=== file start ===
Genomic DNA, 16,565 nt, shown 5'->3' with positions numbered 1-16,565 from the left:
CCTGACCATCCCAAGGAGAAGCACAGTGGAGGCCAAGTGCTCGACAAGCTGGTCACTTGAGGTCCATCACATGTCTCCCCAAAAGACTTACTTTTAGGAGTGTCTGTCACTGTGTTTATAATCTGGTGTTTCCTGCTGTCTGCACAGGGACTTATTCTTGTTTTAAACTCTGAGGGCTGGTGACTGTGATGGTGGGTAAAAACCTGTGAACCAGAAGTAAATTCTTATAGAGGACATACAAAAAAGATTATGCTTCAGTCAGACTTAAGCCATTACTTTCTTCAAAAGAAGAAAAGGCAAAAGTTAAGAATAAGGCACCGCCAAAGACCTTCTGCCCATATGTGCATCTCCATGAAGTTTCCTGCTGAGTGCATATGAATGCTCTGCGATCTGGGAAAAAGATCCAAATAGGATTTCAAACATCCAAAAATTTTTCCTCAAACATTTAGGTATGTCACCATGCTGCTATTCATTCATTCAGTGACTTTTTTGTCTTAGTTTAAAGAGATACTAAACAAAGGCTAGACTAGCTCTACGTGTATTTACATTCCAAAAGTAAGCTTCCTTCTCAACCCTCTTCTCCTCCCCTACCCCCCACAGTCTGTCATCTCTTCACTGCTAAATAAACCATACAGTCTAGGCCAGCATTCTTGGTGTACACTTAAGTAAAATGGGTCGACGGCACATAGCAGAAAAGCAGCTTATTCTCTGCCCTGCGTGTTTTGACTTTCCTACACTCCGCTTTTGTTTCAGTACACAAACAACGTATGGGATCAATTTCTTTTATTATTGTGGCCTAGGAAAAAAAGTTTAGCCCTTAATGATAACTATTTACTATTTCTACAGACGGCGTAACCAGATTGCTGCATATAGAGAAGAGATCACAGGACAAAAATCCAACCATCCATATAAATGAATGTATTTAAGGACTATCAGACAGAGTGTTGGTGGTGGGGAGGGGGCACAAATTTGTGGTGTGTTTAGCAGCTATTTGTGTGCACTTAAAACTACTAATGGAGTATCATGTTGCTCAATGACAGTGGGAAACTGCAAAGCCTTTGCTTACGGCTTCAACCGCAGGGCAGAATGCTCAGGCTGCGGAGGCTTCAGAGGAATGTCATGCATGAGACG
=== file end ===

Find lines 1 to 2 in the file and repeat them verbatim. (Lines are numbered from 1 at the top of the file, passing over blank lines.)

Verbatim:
Genomic DNA, 16,565 nt, shown 5'->3' with positions numbered 1-16,565 from the left:
CCTGACCATCCCAAGGAGAAGCACAGTGGAGGCCAAGTGCTCGACAAGCTGGTCACTTGAGGTCCATCACATGTCTCCCCAAAAGACTTACTTTTAGGAGTGTCTGTCACTGTGTTTATAATCTGGTGTTTCCTGCTGTCTGCACAGGGACTTATTCTTGTTTTAAACTCTGAGGGCTGGTGACTGTGATGGTGGGTAAAAACCTGTGAACCAGAAGTAAATTCTTATAGAGGACATACAAAAAAGATTATGCTTCAGTCAGACTTAAGCCATTACTTTCTTCAAAAGAAGAAAAGGCAAAAGTTAAGAATAAGGCACCGCCAAAGACCTTCTGCCCATATGTGCATCTCCATGAAGTTTCCTGCTGAGTGCATATGAATGCTCTGCGATCTGGGAAAAAGATCCAAATAGGATTTCAAACATCCAAAAATTTTTCCTCAAACATTTAGGTATGTCACCATGCTGCTATTCATTCATTCAGTGACTTTTTTGTCTTAGTTTAAAGAGATACTAAACAAAGGCTAGACTAGCTCTACGTGTATTTACATTCCAAAAGTAAGCTTCCTTCTCAACCCTCTTCTCCTCCCCTACCCCCCACAGTCTGTCATCTCTTCACTGCTAAATAAACCATACAGTCTAGGCCAGCATTCTTGGTGTACACTTAAGTAAAATGGGTCGACGGCACATAGCAGAAAAGCAGCTTATTCTCTGCCCTGCGTGTTTTGACTTTCCTACACTCCGCTTTTGTTTCAGTACACAAACAACGTATGGGATCAATTTCTTTTATTATTGTGGCCTAGGAAAAAAAGTTTAGCCCTTAATGATAACTATTTACTATTTCTACAGACGGCGTAACCAGATTGCTGCATATAGAGAAGAGATCACAGGACAAAAATCCAACCATCCATATAAATGAATGTATTTAAGGACTATCAGACAGAGTGTTGGTGGTGGGGAGGGGGCACAAATTTGTGGTGTGTTTAGCAGCTATTTGTGTGCACTTAAAACTACTAATGGAGTATCATGTTGCTCAATGACAGTGGGAAACTGCAAAGCCTTTGCTTACGGCTTCAACCGCAGGGCAGAATGCTCAGGCTGCGGAGGCTTCAGAGGAATGTCATGCATGAGACG